Podcasts for marketers and Google’s stance on tracking: Monday’s daily brief

our next online conference, which will open March 16-17. I ask why I am excited. Last but not least. As many of you are sure, it takes a lot of work and planning for an event like this.

But I watched the content, chatted with some special guests, and everything went well. The topic I will focus on is changing the customer, not just the consumer but also the B2B purchasing team. With the “home revolution,” shoppers living a digital life expect more than just branded transactions. They hope that consumer brands reflect their values, that B2B brands are supportive partners, and seek lasting relationships everywhere.

How podcasts can add value to your marketing

So you want to start a podcast or webinar series? If you want to do it because everyone is different, you can stop now, writes marketing strategist Ryan Phelan in a new article for MarTech Today. ‘(P) broadcasts and webinars are cheap tickets to live events, but they are not Campo dos Sonhos. You can do it, but people don’t come unless you give something back. “It’s worth listening to, it takes time, budget, discipline, and dedication.”

There are important questions every marketer needs to be able to answer before diving into the terrifying waters of podcasts (or even a video, webinar, or similar event). Is it in line with your broad marketing strategy? Can you eliminate the noise by adding value to your potential audience? Do you have resources? Can you bring quality guests?

“Everything we do as individuals or as a company adds value or damages the brand,” writes Phelan. So starting a test like a podcast or a vidcast is a double-edged sword. If you are successful, great! If not, can you damage your brand? contributes to the goal of better informing people through shared experiences.

Marketers respond to Google’s attitude towards tracking

Last week, Google’s FLoC initiative for private sandboxes doubled down (basically a way to track the online behavior of groups with similar interests rather than individuals) and also said it won’t provide alternative IDs. or not to use it. on the one hand, a line is drawn with Apple, Google, and the proponents of primary database identifiers; Facebook, on the other hand.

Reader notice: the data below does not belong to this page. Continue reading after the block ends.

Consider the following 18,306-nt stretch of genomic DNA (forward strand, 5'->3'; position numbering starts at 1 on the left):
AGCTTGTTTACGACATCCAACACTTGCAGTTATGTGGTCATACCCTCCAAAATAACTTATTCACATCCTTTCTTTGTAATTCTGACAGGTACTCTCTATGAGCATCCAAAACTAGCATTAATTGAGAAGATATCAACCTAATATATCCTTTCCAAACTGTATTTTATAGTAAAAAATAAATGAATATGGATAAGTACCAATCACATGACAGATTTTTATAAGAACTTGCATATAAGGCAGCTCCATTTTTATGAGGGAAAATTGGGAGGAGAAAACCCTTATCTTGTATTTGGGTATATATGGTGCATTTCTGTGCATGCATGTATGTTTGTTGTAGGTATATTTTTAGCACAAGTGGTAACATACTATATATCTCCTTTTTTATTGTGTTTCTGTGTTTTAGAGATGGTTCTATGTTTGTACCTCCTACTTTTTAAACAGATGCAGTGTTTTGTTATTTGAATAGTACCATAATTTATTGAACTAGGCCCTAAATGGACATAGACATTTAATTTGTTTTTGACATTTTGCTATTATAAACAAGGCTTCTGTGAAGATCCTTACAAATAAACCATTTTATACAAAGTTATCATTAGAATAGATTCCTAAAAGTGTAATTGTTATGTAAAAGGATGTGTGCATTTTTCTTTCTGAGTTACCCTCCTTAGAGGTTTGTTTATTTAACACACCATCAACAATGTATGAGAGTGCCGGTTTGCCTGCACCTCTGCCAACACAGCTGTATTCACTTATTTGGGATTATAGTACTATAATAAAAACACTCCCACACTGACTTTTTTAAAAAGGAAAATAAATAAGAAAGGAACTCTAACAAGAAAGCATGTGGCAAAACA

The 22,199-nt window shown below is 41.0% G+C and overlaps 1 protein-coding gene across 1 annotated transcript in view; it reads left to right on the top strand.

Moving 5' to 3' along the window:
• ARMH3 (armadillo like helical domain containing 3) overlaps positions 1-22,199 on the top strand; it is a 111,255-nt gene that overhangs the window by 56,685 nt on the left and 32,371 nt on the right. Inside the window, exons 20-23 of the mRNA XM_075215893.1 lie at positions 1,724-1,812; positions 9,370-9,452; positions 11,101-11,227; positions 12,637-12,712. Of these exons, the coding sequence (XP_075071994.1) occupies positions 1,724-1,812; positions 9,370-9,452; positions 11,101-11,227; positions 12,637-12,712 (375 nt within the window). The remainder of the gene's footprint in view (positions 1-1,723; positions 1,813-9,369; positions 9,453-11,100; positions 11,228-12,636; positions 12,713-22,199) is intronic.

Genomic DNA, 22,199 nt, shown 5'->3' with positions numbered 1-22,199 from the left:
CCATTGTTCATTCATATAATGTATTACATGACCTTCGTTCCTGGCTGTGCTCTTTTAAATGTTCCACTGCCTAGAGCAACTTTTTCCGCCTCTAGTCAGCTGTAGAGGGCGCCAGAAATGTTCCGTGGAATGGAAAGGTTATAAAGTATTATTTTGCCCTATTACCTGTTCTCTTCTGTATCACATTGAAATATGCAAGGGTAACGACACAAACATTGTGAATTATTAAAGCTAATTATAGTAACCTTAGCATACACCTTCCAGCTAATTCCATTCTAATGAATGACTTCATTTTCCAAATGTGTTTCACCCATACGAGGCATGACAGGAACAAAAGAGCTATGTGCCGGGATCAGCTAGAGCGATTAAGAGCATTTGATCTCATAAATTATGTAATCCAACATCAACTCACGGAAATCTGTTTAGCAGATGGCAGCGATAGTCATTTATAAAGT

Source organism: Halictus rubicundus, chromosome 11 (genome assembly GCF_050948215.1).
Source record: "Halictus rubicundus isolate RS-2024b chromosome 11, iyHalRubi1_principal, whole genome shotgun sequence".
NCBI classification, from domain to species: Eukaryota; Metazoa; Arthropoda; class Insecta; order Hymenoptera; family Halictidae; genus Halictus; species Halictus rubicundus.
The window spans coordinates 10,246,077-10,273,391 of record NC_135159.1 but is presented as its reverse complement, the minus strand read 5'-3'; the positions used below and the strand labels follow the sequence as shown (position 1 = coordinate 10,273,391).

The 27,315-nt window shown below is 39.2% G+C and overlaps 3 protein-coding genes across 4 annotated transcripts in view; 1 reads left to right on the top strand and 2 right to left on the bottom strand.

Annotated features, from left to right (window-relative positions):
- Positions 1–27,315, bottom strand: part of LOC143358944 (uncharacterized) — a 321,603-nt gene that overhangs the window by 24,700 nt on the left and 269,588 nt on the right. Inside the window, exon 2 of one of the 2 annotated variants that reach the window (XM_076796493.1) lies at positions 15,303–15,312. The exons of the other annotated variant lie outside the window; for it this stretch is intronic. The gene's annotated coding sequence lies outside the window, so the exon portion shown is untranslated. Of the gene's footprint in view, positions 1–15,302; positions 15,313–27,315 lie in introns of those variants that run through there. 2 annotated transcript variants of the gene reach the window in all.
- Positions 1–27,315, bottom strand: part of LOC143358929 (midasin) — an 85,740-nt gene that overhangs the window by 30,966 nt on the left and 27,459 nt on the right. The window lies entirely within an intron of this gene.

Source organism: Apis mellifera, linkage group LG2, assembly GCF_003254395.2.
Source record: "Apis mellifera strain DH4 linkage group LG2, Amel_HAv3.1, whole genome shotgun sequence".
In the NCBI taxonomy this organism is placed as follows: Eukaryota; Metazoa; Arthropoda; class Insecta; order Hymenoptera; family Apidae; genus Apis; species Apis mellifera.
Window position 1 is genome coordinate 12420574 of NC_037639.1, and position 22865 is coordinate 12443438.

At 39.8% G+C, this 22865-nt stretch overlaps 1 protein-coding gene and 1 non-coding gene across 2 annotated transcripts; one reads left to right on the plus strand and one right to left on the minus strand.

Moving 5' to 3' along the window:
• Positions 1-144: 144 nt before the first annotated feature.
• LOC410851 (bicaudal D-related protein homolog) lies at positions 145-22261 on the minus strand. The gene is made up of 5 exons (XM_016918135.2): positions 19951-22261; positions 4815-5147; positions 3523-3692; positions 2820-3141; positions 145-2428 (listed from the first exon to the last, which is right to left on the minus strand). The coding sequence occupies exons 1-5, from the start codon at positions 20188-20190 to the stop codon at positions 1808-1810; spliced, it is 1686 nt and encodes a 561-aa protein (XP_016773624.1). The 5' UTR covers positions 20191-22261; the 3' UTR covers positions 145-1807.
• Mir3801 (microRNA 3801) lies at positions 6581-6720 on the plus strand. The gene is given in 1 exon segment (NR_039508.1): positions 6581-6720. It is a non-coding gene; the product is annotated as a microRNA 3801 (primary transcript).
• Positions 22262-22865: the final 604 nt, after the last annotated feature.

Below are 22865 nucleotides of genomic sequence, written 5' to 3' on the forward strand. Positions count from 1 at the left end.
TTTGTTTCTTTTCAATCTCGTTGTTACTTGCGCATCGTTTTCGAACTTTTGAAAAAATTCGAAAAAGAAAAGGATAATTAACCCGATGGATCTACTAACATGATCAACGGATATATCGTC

There have been a lot of reactions to the virtual mirror. Here are a few:

This is the car with next-generation advertising technology that aims to find solutions to reach a large audience without third-party cookies. This fragmentation, already underway, will take some time to determine its effectiveness. Try to find out what a comparable or better return on ad spends than solutions to focus on third-party cookies. Google seems to have a lot of faith in the FLOCs. Patrick O’Leary, founder, and CEO, Booster

“Google’s current announcement warns marketers that they are breaking their reliance on third-party data and reconsidering data strategies in their organizations. It is richer and more influential when it arrives. It improves campaign performance. Verify. Time and Customer Trust Management Johnson Company CEO, profession

Adtech has finally seen the other shoes drop, and Google has announced that it will not use or develop alternative third-party tracking methods. Together, Apple and Google’s privacy controls force Facebook to complain about old tracking methods, while adtech innovators use these solutions. Third-party cookies now face a peaceful future. More importantly for brands, today’s news indicates that marketers and advertisers will increasingly rely on the primary and external data customers want to provide in their direct interaction, said Mike Herrick, the airline’s chief technology officer.

Herrick points out that based on the logic of the ad, there is no reason why Google shouldn’t follow the actions of Apple’s IDFA, which should force consumers to sign up to monitor application activity on Android devices.

How a podcast can add value to your marketing

I especially miss networking and socializing, which is just as attractive for business conferences as sales and training. I miss my friends and people who feel what they need in advance.

As we enter our second year of a pandemic (shake your head), I see what 13 months of disconnecting from personal contact have done for us: how hard it is to share what works and what doesn’t, especially for us, doesn’t it ‘ t it. the manuals had to be rewritten in 2020 due to unforeseen challenges.

It was not easy. Many of us are stressed, exhausted, exhausted, and without the inspiration that digital marketing provides us. Much of this stems from the disconnect that cannot be resolved with Zoom.

The network continues, but now it is different

For example, our email business relies on the work of people like me and my colleagues. We work for a variety of companies, often tough competitors, but in the pre-COVID era, we share our knowledge and experiences during conferences, interactive sessions, and post-event happy hours. This shared knowledge has increased everyone and made everyone smarter.

When live events ended in 2020, virtual conferences took their place. The technology has become less flawed, although the lack of informal networks makes it less attractive to me.

But more than virtual conferences, online audio has taken off, be it podcasts, webinars or vidcasts, or even emerging platforms like Clubhouse. We are constantly surrounded by content to fill the void created by the loss of personal events.

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